New Books by Erik Gray, Andrew Miller, and Nicholas Frankel

The Hoarding is pleased to hail the appearance of three new books in Victorian studies:

Erik Gray’s Milton and the Victorians (Cornell UP) offers “detailed consideration of works by Elizabeth Barrett Browning, Christina Rossetti, Matthew Arnold, Alfred Tennyson, and George Eliot,” and “shows how Victorian writers tended to draw upon the less sublime, more understated elements of Milton’s writings. In tracing the characteristically oblique influence of Milton on Victorian authors, Gray also draws attention to important aspects of Milton’s own work, notably the way it often depicts power being exerted indirectly.”

Andrew Miller’s The Burdens of Perfection (Cornell UP) is “a study of moral perfectionism in nineteenth-century British culture. Reading the period’s essayists (Mill, Arnold, Carlyle), poets (Browning and Tennyson), and especially its novelists (Austen, Dickens, Eliot, and James), Andrew H. Miller provides an extensive response to Stanley Cavell’s contribution to ethics and philosophy of mind. In the process, Miller offers a fresh way to perceive the Victorians and the lingering traces their quests for improvement have left on readers.”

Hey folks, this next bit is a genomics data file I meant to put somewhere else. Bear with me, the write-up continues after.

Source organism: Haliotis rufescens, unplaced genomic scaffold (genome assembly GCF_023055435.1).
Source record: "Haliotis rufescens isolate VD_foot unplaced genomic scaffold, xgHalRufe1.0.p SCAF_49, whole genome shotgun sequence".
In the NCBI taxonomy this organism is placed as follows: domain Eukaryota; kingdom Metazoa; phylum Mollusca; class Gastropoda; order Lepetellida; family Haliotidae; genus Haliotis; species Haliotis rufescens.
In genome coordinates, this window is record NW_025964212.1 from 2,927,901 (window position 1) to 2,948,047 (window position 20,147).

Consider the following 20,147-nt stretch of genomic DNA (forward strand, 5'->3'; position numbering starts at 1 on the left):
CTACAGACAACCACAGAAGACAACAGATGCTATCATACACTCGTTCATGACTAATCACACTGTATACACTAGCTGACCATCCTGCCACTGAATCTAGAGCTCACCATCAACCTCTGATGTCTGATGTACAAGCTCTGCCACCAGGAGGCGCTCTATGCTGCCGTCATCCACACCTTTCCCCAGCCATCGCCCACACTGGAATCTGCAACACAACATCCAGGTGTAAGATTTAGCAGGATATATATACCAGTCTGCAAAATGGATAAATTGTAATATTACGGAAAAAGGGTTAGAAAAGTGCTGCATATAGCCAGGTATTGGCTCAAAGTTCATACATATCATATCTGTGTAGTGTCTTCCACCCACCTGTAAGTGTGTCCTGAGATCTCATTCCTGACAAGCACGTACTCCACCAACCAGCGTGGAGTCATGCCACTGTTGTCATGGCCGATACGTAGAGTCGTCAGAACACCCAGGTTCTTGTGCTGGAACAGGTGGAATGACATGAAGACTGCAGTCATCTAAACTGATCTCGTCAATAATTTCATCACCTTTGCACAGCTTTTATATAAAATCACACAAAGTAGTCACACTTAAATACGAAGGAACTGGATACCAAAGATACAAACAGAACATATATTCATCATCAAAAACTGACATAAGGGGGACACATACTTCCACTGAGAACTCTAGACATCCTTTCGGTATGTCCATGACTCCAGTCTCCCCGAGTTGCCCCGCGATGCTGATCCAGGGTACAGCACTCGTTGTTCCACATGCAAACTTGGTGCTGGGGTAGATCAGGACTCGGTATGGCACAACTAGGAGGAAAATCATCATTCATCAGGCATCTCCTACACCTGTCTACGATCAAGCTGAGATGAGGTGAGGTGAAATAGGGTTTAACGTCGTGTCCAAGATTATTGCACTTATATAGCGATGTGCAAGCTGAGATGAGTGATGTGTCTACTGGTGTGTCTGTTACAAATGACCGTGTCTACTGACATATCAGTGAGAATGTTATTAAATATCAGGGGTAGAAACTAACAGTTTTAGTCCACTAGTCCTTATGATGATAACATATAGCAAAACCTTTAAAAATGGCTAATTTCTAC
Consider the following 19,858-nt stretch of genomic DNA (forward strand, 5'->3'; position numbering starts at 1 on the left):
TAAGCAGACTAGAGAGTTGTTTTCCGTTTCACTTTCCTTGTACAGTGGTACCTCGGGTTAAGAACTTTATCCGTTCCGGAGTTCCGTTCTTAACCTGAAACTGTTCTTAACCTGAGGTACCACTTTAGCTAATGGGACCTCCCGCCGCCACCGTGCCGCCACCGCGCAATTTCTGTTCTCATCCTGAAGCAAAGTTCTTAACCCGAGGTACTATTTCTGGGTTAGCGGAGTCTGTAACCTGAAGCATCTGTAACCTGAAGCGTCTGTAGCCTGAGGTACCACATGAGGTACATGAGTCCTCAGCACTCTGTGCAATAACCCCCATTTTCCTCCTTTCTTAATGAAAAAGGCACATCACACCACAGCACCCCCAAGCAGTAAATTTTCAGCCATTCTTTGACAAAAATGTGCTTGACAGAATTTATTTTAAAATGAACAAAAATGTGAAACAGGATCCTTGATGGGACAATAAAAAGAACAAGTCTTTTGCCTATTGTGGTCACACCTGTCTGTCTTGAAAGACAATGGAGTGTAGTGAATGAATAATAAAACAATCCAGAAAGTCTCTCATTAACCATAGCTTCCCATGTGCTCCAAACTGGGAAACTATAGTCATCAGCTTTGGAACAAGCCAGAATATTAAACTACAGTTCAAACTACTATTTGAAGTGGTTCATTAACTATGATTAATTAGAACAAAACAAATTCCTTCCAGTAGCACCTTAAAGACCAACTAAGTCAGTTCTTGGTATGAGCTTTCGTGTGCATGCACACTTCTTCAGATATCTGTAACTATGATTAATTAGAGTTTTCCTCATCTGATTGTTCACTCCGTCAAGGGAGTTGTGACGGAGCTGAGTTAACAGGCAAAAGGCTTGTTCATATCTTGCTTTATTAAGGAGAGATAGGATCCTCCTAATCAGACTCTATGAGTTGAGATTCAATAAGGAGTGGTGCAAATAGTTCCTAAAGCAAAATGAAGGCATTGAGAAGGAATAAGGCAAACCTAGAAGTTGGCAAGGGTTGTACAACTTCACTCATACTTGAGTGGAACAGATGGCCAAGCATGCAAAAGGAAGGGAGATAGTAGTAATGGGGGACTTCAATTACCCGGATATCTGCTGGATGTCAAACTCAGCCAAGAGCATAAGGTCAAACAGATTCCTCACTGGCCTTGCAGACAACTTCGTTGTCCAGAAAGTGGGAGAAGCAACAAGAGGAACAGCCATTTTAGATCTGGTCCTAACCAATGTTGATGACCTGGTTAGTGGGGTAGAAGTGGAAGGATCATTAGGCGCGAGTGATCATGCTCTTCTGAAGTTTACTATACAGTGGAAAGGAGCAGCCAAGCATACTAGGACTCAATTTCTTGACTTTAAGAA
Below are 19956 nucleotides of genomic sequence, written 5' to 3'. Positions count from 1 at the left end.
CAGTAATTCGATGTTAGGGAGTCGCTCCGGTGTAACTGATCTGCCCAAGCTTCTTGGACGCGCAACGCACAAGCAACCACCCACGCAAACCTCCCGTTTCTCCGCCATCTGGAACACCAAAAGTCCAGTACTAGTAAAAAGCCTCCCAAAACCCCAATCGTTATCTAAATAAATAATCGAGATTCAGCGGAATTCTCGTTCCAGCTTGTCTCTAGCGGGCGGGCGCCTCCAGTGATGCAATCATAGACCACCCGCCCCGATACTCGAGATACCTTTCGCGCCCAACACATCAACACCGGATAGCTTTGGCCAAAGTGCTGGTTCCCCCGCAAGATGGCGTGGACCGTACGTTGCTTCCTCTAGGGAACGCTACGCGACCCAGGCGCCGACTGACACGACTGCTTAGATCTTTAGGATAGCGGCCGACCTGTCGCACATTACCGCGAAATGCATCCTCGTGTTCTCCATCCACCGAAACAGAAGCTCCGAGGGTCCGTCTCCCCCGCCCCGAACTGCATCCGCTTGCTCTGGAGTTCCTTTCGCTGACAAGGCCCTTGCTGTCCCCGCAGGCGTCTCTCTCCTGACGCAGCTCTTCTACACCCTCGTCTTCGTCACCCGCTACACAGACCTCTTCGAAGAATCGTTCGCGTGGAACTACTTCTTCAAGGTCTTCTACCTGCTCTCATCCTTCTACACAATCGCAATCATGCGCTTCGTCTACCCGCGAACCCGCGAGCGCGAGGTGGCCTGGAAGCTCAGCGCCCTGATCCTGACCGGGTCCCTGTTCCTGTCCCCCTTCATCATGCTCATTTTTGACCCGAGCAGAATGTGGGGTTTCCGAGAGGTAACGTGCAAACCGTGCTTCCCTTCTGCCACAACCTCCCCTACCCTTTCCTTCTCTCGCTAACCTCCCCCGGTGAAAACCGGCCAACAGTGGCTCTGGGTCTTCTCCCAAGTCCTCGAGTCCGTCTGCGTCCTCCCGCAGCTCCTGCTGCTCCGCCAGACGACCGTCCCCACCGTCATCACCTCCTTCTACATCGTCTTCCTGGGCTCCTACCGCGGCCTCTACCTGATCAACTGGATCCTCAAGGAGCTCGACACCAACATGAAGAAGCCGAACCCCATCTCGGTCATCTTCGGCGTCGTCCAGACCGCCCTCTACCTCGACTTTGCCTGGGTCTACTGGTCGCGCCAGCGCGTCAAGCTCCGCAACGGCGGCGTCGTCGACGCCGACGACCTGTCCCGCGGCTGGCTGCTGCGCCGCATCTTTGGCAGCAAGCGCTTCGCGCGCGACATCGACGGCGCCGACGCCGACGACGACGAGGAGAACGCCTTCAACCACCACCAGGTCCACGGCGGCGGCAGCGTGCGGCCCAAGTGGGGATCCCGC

Nicholas Frankel’s Masking the Text: Essays on Literature & Mediation in the 1890s (Rivendale) presents studies of “books by Oscar Wilde, Michael Field, George Meredith, the Rhymers Club, and William Morris, illustrations by Aubrey Beardsley, Charles Ricketts and William Hyde, typography by James McNeill Whistler and William Morris, and the literary implications of forgery, collecting, and typewriting.”

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